The multiple star system Sigma Orionis is visible in the sky with the naked eye. The black and white section shows SOri70, taken with the William Herschel telescope. (Image sources: University of Hawaii, Victor Bejar, Eduardo Martin)
Read An international team of astronomers photographed an object 1150 light-years away in the constellation of Orion, which could be a Jupiter-sized planet. However, it is strange that this object is 36, 000 times as far from the next star as Jupiter is from our sun. The researchers discuss their discovery at a symposium of the International Astronomical Union in Hawaii. What is certain is that SOri70 is an "ultracold" object. Ultra-cold in this context means that the temperature is at most 900 degrees Celsius. The researchers know that because they discovered the spectral lines of methane on the images of this object. It follows that SOri70 is either a brown dwarf or a planet. Brown dwarfs are "prevented suns". They are heavier than planets, but their mass is insufficient to ignite nuclear fusion.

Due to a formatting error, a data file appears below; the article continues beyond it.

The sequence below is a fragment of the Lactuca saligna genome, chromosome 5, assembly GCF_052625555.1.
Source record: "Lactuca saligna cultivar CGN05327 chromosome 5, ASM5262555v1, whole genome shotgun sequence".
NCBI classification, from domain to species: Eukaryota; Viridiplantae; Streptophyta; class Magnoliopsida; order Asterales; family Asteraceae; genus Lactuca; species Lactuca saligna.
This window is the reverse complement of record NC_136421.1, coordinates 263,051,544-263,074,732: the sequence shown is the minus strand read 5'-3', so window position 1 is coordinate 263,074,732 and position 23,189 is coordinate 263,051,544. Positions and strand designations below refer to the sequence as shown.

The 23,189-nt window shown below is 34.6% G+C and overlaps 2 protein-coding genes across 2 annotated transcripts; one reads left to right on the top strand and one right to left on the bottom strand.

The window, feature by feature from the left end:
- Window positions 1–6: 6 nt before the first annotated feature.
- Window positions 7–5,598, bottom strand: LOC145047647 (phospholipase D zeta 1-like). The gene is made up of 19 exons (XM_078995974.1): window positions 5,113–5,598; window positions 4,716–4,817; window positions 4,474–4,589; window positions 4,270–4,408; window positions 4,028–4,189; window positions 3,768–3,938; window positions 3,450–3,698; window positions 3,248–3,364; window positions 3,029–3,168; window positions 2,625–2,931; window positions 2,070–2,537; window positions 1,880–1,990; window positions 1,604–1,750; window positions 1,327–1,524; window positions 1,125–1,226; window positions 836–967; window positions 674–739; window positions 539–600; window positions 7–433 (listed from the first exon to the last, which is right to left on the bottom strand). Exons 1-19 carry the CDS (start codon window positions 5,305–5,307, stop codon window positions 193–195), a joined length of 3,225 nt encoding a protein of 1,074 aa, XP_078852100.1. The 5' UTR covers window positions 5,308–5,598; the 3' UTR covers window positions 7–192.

If the object SOri70 really is a planet 36, 000 times as far as Jupiter or 180, 000 times as far as the Earth from the next star Sigma Orionis is like Jupiter or the Earth from the sun, then the researchers would have to seek an explanation of how it originated or drifted there. Alternatively, SOri70 could also be a brown dwarf who just happened to get in the line of sight between Earth and Sigma Orionis. The probability for the second alternative, the astronomers at 20 percent.

The decision between the two alternatives depends on a precise distance determination. Here astronomers hope for the help of the Hubble Space Telescope. The previous recordings were made with the Keck Observatory in Hawaii and with the William Herschel Telescope in the Canary Islands.

Besides Spanish astronomers and astronomers from the University of Hawaii, Joachim Eislöffel from the Thüringer Landessternwarte and Reinhold Mundt from the Max Planck Institute for Astronomy also participated in the discovery of SOri70. display

Axel Tilleman

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